|Publication number||US6464645 B1|
|Application number||US 09/434,594|
|Publication date||Oct 15, 2002|
|Filing date||Nov 5, 1999|
|Priority date||Jan 31, 1997|
|Publication number||09434594, 434594, US 6464645 B1, US 6464645B1, US-B1-6464645, US6464645 B1, US6464645B1|
|Inventors||William J. Park, Douglas B. Dull, John W. Eaton, Robert A Howard, Stephen L. Ijams|
|Original Assignee||Acuson Corporation|
|Export Citation||BiBTeX, EndNote, RefMan|
|Patent Citations (53), Non-Patent Citations (2), Referenced by (46), Classifications (17), Legal Events (4)|
|External Links: USPTO, USPTO Assignment, Espacenet|
This is a continuation-in-part of application Ser. No. 09/215,970, filed Dec. 18, 1998, now abandoned which is a continuation-in-part of application Ser. No. 08/792,897, filed Jan. 31, 1997 (now U.S. Pat. No. 5,954,654), both of which are hereby incorporated by reference.
Catheter-mounted ultrasonic transducers are known to the art, as described for example in U.S. Pat. No. 4,794,931 and 5,368,037. These catheter-mounted transducers are single use, disposable devices which provide a radial image format either by means of a radial phased array or a rotating crystal. These devices do not include any mechanism for steering or articulating the tip of the catheter. Because the catheter tip cannot be steered, it is in general not possible to position the transducer optimally to obtain different views of the tissue or structure being imaged.
Catheters other than ultrasonic imaging catheters currently exist which have articulating tips. One typical steering mechanism for such a catheter uses a knob which rotates about an axis perpendicular to the length of the catheter. As the user rotates the knob clockwise or counterclockwise, the tip of the catheter will articulate either up and down, or left and right. In addition to manipulating the catheter tip with the knob, the catheter is generally rotated within the vessel by rotating the control housing. Such rotation of the control housing causes the knob to rotate as well as the catheter, and can place the knob in an relatively inaccessible position for the user. Awkward positioning of the steering knob can make manipulating the catheter tip difficult.
Accisano U.S. Pat. No. 5,571,085 and Fleischhackor U.S. Pat. No. 5,395,329 disclose control handles for steerable catheters which utilize a rotating collar to move a slide longitudinally in the catheter handle. Steering lines are connected to the slide such that reciprocation of the slide steers the distal tip of the catheter. This arrangement provides the advantage of a steering actuator which extends around the complete circumference of the handle and rotates about the longitudinal axis of the handle.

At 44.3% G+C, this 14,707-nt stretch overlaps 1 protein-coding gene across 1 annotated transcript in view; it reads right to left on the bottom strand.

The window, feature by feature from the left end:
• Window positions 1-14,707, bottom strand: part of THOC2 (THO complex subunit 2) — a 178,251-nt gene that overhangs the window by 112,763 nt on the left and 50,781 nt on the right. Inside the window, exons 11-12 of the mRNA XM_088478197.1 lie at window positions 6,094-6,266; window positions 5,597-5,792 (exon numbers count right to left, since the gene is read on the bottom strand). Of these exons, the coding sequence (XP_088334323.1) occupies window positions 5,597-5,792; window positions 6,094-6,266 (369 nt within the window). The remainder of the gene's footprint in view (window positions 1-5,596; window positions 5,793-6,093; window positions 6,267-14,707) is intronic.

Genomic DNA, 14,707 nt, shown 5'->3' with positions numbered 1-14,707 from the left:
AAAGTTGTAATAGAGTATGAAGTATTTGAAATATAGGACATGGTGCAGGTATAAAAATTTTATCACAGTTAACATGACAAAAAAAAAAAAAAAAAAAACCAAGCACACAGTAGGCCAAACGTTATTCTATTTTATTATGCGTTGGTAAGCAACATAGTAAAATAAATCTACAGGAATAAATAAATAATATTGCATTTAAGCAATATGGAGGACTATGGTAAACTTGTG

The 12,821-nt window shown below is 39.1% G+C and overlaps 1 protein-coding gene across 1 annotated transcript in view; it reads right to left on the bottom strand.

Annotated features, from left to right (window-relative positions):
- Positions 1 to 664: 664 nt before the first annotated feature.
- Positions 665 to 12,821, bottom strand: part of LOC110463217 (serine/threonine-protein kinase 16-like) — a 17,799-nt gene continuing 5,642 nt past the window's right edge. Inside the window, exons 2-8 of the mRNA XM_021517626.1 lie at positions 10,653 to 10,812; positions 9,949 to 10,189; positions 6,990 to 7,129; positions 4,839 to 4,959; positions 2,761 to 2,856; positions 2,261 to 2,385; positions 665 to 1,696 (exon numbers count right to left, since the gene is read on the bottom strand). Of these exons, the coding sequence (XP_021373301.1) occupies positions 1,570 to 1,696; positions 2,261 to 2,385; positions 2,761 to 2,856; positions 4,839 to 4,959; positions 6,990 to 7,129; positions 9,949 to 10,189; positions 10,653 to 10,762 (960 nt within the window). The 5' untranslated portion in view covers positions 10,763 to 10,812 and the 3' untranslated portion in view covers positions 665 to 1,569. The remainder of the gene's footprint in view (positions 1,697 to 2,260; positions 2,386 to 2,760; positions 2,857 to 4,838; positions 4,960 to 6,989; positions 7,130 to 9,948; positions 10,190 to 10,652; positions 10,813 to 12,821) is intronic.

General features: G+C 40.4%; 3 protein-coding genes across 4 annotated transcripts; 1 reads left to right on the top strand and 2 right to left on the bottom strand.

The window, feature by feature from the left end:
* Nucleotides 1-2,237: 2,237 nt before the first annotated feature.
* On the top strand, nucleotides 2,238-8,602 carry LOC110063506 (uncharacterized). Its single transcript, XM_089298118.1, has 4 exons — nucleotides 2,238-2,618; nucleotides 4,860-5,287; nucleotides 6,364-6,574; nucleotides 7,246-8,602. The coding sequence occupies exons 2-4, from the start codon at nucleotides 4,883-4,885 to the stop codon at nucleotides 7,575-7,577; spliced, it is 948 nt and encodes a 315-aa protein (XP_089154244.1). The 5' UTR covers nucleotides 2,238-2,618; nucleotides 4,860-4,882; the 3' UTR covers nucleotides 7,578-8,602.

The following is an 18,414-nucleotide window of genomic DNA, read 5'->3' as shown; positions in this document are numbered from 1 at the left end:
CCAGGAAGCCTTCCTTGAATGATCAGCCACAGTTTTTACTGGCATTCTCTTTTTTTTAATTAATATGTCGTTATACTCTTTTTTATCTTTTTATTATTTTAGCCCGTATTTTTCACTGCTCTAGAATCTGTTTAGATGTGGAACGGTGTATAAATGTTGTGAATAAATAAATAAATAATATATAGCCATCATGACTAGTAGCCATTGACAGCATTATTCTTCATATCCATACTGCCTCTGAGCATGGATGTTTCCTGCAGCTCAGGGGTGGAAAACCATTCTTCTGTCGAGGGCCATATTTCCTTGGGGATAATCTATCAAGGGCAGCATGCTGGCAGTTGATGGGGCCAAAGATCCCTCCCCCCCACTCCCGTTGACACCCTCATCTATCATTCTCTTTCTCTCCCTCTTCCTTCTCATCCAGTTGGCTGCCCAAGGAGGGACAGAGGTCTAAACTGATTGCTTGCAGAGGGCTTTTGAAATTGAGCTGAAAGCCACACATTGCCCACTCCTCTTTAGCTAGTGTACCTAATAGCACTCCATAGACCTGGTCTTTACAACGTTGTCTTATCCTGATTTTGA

The present invention is defined by the following claims, and nothing in this section should be taken as a limitation on those claims. By way of introduction, the preferred embodiments described below relate to controlling an ultrasonic transducer assembly.
In one preferred embodiment, a steering mechanism is provided for an ultrasonic transducer assembly of the type comprising an elongated conduit comprising a distal end portion and a proximal end portion, a plurality of ultrasonic transducer elements carried by the conduit adjacent the distal end portion, and at least one steering line carried by the conduit.
The steering mechanism comprises a housing defining a longitudinal axis extending generally parallel to the proximal portion of the conduit, an actuator such as a steering ring is carried by the housing for rotation about the longitudinal axis, and a steering hub mounted for rotation in the housing and coupled to the actuator such that rotation of the actuator with respect to the housing about the longitudinal axis causes rotation of the steering hub.
The steering line is secured adjacent the steering hub such that rotation of the steering hub alters the effective length of the steering line to steer the distal end of the conduit. Unlike other steering mechanisms in which the steering line is threaded through multiple holes and slots prior to termination to the steering hub, in the steering mechanism of this preferred embodiment, the steering line wraps at least partially around the diameter of a stator. This not only makes the steering mechanism easier to assemble, but it also reduces the amount of friction on the steering line.